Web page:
Sadly,sex is a powerful tool in marketing.I bought this edition (quite pricey for most Indonesians)because my thesis concerns with beauty. Although I need the main article, I despise the cover.This cover openly abjectified women body. Moreover, it gives the idea that beauty only concerns with body, not the whole person/individual.

James Patrick Johnson November 23, 2010 at 6:46 pm

I’m sorry….actually no, I’m not sorry. Just because you are jealous of this beautiful women and that fact that you cannot have a body as good as hers does not give you the right to hate on it. And by the way, it is crucial to eat sufficient protein and a sufficient amount of calories in a day to sustain one’s metabolism in order to be able to work out and successfully achieve a sexy body like the one on the cover. So, please stop talking like an idiot because you are flat wrong. One final note…..Psychology Today is a business and the goal of all businesses is to make a profit so if putting a sexy woman on the cover sells more magazines, more power to them; it sure got my attention.

john November 4, 2010 at 10:27 am

Magazines and other printed media in general is under tremendous financial pressure and lost readership due to free content available on the Internet. I think this is a desperate attempt to gain new readers so they can continue to operate. There are simply too many people that review this magazine prior to publication plus the cost to hire a model for this to be an accident. It is a shame they have to do this especially considering they are an authority in this space. This is risky for them because if this continues they will eventually lose their true customer base. I agree that it is a disservice to society to publish comments that are not true but so many magazines do it. You have to realize that magazines don’t always publish the truth, they publish what sells.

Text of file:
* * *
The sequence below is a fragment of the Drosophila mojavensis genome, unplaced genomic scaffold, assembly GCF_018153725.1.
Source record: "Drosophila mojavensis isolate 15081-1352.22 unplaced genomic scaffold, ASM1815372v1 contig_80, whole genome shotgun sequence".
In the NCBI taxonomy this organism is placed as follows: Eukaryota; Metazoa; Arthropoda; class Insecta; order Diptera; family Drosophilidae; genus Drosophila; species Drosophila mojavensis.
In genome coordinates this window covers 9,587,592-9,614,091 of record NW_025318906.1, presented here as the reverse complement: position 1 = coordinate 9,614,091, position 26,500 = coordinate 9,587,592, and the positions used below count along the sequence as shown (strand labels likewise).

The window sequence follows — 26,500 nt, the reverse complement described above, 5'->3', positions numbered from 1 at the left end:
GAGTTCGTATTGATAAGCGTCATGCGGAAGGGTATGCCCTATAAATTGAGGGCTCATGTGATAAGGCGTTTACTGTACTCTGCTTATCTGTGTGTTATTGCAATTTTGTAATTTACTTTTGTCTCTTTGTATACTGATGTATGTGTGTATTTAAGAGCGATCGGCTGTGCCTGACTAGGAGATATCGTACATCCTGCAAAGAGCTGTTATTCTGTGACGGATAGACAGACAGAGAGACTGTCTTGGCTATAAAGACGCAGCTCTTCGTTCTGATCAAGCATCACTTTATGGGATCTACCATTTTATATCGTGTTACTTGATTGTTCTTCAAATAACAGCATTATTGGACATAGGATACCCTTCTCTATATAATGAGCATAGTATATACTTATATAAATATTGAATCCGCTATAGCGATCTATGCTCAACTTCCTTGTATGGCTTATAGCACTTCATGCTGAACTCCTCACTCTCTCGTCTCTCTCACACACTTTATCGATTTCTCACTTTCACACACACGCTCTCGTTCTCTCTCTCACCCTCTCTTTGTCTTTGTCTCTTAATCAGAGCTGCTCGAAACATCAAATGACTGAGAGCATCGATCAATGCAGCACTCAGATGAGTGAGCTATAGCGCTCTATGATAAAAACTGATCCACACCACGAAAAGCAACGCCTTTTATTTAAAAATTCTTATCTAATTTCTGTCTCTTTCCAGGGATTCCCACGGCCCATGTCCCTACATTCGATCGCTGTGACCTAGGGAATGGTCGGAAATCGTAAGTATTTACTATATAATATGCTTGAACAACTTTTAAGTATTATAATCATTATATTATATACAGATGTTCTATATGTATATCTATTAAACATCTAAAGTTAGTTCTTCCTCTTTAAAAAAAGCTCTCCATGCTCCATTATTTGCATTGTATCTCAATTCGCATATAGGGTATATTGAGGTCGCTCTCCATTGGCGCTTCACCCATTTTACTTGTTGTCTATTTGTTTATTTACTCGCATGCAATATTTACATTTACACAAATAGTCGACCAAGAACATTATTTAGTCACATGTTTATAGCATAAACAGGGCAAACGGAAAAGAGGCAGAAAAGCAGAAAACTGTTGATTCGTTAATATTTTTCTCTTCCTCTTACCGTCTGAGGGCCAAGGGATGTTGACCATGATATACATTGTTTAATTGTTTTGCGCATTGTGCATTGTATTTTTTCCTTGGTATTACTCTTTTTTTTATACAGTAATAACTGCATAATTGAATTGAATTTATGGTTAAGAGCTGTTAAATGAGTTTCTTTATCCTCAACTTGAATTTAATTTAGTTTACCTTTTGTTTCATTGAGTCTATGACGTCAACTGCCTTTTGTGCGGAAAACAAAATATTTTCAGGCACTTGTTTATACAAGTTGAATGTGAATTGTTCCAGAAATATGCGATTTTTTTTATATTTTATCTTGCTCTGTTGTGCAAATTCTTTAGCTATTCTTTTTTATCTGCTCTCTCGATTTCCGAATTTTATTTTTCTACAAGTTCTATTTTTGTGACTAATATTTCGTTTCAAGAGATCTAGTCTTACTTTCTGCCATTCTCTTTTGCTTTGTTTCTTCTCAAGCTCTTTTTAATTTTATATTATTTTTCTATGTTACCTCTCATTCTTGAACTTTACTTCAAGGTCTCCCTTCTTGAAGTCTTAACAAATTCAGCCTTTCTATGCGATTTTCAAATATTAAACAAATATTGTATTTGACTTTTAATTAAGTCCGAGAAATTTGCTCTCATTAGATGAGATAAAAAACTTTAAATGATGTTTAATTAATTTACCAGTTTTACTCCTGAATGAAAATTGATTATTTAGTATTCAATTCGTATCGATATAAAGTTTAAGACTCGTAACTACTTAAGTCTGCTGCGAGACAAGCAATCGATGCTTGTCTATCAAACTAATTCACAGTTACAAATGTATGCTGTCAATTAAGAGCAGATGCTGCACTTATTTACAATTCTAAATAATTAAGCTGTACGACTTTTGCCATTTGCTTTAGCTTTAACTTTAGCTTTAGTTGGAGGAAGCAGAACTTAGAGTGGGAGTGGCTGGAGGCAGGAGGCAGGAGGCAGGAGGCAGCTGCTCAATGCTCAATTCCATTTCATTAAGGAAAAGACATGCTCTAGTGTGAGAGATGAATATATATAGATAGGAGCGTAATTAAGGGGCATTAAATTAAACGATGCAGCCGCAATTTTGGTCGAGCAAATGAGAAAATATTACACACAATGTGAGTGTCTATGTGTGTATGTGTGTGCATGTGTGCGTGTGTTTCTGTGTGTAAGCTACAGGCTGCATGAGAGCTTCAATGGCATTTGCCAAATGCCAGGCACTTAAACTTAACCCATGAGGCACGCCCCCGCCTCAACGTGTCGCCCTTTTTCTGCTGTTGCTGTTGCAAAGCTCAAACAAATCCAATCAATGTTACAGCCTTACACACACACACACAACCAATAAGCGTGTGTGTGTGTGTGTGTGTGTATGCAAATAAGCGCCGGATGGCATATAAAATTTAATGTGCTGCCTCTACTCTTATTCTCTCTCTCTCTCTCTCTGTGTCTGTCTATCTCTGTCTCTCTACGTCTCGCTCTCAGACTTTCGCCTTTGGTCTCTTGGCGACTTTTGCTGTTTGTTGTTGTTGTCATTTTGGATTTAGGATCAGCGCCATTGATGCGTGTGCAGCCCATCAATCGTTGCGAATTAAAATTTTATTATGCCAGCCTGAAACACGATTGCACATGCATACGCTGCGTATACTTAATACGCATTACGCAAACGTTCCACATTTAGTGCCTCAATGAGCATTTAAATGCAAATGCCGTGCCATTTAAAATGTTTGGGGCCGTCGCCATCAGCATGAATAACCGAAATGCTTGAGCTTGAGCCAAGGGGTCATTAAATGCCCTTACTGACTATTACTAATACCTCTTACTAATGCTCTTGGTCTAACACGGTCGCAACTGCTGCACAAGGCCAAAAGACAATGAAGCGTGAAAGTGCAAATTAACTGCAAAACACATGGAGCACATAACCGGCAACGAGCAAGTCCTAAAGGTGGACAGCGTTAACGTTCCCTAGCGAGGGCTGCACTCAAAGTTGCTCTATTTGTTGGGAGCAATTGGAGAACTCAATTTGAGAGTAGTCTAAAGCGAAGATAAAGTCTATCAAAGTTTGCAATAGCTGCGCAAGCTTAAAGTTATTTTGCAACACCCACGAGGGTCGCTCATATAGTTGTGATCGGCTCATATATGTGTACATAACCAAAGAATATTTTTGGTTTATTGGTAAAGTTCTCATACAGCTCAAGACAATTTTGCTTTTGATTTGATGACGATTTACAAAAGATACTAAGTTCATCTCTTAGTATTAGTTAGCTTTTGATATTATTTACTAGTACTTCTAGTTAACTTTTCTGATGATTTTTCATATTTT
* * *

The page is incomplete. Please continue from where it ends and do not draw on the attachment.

Tom Ellis November 3, 2010 at 12:22 pm

A sad commentary on our capitalistic society. It’s interesting — a number of years ago, the American Psychological Association purchased Psychology Today precisely because of how psychology was being (mis)portrayed. The idea was to present a more accurate, educational, less sensationalized depiction of the field. They lost their shirts! They simply couldn’t find a way to get people to buy the magazine without — well — sex. I’m sure there’s a lesson in there somewhere, although I’m not sure what it is.

SJ McKinley November 2, 2010 at 11:15 pm

I was equally upset by this cover, so much so I quickly grabbed it from our waiting. the article inside is more troubling, emphasizing all the advantages of being beautiful. I should restate–conventionaly beautiful. And yes, they say even if your mother told you it is what is inside that counts, she was wrong. If you are not beautiful, no one will bother with your inner beauty. Just what I need my depressed, anxious and bulemic clients to read. A further concern is that this message is really permeating all of our society. Young people say, why should I help with healthcare for elders when they made bad choices and are fat.This is very troublesome considering many who need to stay on psychotropic meds want to quit when they start to gain weight. There also would have been a time not that long agao that PT would realize a cover such as that would contribute to them not being seen as a genuine intellectual work. Well, Duh. Maybe now it does not matter. They published the research, so we may never see an ordinary person on the cover again!